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emma magic arms2 3D Printers for Peace Contest

Michigan Tech’s Department of Materials Science and Engineering has an interesting challenge out to the 3D printing community in the form of their 3D Printers for Peace Contest. From their site:

3D printing is changing the world. Unfortunately, the only thing many people know about 3D printing is that it can be used to make guns. We want to celebrate designs that will make lives better, not snuff them out.

What is the Printers for Peace Contest?
We are challenging the 3D printing community to design things that advance the cause of peace. This is an open-ended contest, but if you’d like some ideas, ask yourself what Mother Theresa, Martin Luther King, or Gandhi would make if they’d had access to 3D printing.

∗low-cost medical devices
∗tools to help pull people out of poverty
∗designs that can reduce racial conflict
∗objects to improve energy efficiency or renewable energy sources to reduce wars over oil
∗tools that would reduce military conflict and spending while making us all safer and more secure
∗things that boost sustainable economic development (e.g. designs for appropriate technology in the developing world to reduce scarcity)

Pictured above, for instance, is Emma Lavelle, who was able to gain the use of her underdeveloped arms with a custom 3D-printed ABS plastic exoskeleton. Using hinged metal bars and resistive rubber bands, the WREX exoskeleton gives patients with underdeveloped muscles a wide range of arm motion. The original WREX, made from machined parts, fit children as young as six, but for smaller children like Emma, researchers discovered they could 3D-print smaller, lighter parts. Printed using a Stratasys Dimension 3D printer, the ABS plastic exoskeleton allows for easy customization and fine-tuning.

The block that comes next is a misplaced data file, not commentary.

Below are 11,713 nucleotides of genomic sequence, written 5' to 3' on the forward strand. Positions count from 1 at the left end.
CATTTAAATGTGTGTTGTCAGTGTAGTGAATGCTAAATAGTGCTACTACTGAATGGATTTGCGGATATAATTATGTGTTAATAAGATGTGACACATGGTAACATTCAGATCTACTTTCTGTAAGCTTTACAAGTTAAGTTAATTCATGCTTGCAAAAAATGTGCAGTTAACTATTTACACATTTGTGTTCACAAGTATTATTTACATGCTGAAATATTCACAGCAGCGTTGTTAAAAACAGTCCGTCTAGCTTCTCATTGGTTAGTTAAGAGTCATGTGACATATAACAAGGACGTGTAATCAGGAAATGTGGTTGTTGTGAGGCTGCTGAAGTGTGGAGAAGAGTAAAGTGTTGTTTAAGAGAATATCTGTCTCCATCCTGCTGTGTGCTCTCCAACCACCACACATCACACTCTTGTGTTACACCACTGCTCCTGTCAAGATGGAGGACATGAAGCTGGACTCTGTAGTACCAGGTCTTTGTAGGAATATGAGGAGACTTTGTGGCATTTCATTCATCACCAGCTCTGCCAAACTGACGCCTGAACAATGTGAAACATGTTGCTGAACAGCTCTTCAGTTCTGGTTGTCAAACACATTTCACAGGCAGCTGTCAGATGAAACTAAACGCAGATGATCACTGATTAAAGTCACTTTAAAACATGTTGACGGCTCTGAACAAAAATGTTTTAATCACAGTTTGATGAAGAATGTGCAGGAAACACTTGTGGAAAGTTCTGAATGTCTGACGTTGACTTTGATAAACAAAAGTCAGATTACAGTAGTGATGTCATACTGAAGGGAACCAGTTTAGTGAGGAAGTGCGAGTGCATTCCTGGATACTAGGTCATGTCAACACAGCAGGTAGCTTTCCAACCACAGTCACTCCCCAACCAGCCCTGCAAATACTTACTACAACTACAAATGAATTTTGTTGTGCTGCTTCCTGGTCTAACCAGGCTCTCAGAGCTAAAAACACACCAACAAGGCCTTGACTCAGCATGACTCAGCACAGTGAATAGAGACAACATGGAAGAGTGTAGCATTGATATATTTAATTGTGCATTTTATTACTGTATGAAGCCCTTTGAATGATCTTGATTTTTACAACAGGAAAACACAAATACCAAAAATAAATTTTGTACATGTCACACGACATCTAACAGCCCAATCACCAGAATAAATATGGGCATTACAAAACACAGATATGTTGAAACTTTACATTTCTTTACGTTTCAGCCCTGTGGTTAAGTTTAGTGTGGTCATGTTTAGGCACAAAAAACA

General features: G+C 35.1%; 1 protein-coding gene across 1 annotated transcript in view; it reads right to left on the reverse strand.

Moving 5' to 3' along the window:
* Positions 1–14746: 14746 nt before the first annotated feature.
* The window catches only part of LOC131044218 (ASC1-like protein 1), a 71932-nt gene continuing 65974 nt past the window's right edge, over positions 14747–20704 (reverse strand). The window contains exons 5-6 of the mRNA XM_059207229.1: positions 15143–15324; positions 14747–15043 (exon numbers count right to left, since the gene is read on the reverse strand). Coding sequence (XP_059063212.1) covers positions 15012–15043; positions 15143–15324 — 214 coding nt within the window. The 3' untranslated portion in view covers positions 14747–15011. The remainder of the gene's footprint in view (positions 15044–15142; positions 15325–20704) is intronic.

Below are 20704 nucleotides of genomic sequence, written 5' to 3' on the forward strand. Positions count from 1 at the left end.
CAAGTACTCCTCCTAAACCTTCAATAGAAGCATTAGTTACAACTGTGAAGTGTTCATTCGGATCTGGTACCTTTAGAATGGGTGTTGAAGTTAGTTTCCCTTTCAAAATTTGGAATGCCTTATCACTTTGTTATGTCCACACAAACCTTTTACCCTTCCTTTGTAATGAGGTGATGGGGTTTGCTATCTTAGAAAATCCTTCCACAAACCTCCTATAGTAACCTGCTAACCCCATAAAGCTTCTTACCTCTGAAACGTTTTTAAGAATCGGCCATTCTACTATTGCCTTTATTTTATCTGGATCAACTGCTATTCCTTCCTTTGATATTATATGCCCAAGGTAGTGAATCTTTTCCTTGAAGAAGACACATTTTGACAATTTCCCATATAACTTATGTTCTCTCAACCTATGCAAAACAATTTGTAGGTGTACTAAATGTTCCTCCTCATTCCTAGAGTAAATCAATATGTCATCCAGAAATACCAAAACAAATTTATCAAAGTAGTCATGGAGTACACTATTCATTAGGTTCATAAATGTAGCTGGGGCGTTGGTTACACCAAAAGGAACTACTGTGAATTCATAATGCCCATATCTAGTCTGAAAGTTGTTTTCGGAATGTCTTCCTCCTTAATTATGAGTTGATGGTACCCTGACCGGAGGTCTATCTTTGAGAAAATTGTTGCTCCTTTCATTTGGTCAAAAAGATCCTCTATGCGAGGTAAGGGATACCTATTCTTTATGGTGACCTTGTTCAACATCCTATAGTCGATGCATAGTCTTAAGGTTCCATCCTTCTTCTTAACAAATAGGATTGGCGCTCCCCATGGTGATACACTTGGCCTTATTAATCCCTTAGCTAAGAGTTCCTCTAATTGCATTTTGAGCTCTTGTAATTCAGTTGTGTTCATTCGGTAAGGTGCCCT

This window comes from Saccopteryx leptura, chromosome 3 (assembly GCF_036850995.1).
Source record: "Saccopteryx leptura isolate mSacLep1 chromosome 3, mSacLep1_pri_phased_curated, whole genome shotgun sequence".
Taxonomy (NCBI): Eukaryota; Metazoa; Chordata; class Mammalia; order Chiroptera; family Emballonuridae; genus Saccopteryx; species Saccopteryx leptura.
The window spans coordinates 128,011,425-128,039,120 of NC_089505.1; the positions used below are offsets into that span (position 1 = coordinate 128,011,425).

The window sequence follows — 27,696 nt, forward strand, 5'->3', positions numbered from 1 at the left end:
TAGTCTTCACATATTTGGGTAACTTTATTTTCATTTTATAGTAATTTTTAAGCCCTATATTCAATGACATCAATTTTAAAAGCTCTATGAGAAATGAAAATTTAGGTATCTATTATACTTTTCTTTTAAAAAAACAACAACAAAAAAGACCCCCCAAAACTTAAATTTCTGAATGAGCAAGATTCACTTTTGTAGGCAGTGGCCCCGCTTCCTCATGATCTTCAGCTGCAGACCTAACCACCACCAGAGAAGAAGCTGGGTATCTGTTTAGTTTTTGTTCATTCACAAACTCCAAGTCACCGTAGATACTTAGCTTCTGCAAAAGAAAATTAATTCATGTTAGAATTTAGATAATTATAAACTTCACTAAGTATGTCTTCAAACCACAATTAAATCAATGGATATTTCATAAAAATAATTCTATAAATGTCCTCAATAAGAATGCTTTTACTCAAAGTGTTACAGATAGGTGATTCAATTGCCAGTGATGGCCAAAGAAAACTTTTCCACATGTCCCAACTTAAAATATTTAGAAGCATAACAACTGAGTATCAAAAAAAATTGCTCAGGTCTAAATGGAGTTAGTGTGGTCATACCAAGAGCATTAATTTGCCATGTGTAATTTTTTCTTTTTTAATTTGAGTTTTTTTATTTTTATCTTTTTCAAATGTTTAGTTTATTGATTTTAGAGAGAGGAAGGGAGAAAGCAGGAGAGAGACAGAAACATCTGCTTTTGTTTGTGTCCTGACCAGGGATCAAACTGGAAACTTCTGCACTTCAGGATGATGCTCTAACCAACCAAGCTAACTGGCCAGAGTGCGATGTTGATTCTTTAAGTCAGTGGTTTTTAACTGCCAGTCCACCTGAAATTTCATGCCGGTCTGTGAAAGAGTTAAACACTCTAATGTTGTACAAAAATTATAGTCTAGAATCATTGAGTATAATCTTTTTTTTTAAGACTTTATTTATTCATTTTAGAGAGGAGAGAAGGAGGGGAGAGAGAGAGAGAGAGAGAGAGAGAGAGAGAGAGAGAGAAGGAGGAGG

The deadline for submitting entries is September 1, 2013, and winners are to be announced on September 4. First prize is a fully assembled Type A Series 1 3D printer. Second prize is a Michigan Tech MOST version of the RepRap Prusa Mendel 3D printer kit. And third prize is a MatterHackers filament sampler pack.

Goli Mohammadi

I’m a word nerd who loves to geek out on how emerging technology affects the lexicon. When not fawning over perfect word choices, I can be found on the nearest mountain, looking for untouched powder fields and ideal alpine lakes.

I was an editor for the first 40 volumes of MAKE. The maker movement provides me with endless inspiration, and I love shining light on the incredible makers in our community. Covering art is my passion — after all, art is the first thing most of us ever made.

Contact me at snowgoli (at) gmail (dot) com.


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